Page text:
Despite the fact that I hadn’t read it before, much about the book was familiar. I think this is why Pratchett has such devoted followers: all his books are pretty similar, so if you loved one then you will love them all. I’m not sure I could say that I love the Discworld novels any more, but it seems that they are all going to be enjoyable, in a predictable and light kind of way. And if I’ve got to read thirteen of them (yes, thirteen – assuming I counted them right lol), then this is probably just as well.

This particular story is based in the great city of Ankh-Morpork. It features many of our Ankh-Morpork favourites such as Captain Vimes and his watchmen, the Patrician Lord Vetinari and the omnipresent Cut-Me-Own-Throat Dibbler. However, its main focus is on a new (to me) character, William de Worde, who has started up the first newspaper on the Discworld, with a team of dwarf printers, a vampire iconographer who experiments with dark light and tries to stay off the blood, and respectably buxom assistant Sacharissa. He manages to make an enemy of just about everyone in the city – including the comic-but-scary killers Mr Pin and Mr Tulip – before managing to lay his own demons in the climactic confrontation.

Here’s an Amazon link.
I got my copy from the library.

This is a quite remarkable story.

In each chapter we meet a new Viskovitz and, each time, he is a new species: dormouse, snail, mantis, finch… The changes flash past almost rhythmically, like the names of the stations on a long, hypnotic train journey. And this ever-changing Viskovitz frolics through the animal kingdom always seeking after the scintillating, endlessly desirable Ljuba for his mate. Always seeking, and never quite getting that promised ecstasy or, at least, always getting either more or less than he quite bargained for.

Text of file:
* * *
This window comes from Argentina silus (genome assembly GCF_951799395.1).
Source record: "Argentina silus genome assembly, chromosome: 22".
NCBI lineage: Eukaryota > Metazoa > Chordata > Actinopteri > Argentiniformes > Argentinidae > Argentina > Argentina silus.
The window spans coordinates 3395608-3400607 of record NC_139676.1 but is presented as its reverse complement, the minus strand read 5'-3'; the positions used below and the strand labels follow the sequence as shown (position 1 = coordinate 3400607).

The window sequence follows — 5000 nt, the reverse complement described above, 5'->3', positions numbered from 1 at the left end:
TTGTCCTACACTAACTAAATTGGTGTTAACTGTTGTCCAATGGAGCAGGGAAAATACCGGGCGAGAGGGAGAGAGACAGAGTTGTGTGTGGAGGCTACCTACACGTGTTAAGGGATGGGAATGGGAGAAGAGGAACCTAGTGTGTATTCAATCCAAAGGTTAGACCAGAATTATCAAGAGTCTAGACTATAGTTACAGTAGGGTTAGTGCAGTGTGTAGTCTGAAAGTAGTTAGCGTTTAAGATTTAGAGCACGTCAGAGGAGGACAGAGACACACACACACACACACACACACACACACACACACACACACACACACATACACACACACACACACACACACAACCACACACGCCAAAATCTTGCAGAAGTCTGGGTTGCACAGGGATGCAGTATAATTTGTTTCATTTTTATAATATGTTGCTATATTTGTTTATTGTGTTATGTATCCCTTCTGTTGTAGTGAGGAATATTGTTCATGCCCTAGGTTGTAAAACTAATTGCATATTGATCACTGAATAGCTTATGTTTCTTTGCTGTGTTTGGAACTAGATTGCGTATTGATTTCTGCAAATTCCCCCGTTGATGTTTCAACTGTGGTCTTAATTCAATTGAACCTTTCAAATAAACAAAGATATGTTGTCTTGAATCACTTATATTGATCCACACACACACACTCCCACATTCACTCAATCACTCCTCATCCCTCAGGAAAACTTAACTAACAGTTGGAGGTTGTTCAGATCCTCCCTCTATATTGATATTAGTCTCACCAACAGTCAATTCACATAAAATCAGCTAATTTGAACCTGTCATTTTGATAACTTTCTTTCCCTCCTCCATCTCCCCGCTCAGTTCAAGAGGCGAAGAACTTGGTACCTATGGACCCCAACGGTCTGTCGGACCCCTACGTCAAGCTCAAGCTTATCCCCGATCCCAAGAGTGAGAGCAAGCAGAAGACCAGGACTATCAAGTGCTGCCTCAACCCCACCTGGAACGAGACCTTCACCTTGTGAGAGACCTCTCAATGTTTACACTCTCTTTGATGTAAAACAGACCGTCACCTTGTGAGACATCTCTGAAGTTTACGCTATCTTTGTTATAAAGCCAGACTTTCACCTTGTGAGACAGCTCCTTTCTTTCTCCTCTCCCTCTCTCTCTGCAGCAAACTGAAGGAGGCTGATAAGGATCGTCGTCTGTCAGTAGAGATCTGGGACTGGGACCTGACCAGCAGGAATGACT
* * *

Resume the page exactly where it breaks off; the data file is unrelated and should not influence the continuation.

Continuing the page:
I’ve been flicking through it trying to pick out the best one to share but it’s impossible. They’re all so good. Here’s (an extract from) the one about the parrot:

One day I made up my mind and asked her: “Will you marry me?”
“Will you marry me?” she shot back.
“Of course, my love.”
“Of course, my love,” she answered…

What else could anyone want from life?
Some sort of surprise. And so I began seeing another she-parrot. One day I confessed to Ljuba. I said to her, “I have a lover.”
“I have a lover,” she replied.
“My lover is Lara,” I continued.
“My lover is Lara,” she confessed.
What could I say to that? I was dumb as stone. My wife with my lover…

I went to Ljuba and said, “Choose, either me or her.”
“Her,” she answered.
Then I went to Lara and delivered the same ultimatum, “Either me or her!”
“Her!”
“Damn you!” I said.
“Damn you!” she squeaked back…

Read just one, and it looks slightly silly but possibly intriguing and full of allegorical potential. Read the whole book, and the stories start to penetrate and to take on unanticipated meaning.

I’m going to have to read this one again…

This is the fifth and as far as I know final book in the No 1 Ladies’ Detective Agency series. It is more of the same – a thoroughly decent, thoroughly loveable woman is Precious Ramotswe, and this is a fifth pleasant ramble through a fifth patch of her life. It makes you smile, although I must confess that I can remember very little of the plot… You’ll just have to read it for yourself if you want to know what happens.

Others in the series:
The No 1 Ladies’ Detective Agency
Tears of the Giraffe
Morality for Beautiful Girls
The Kalahari Typing School for Men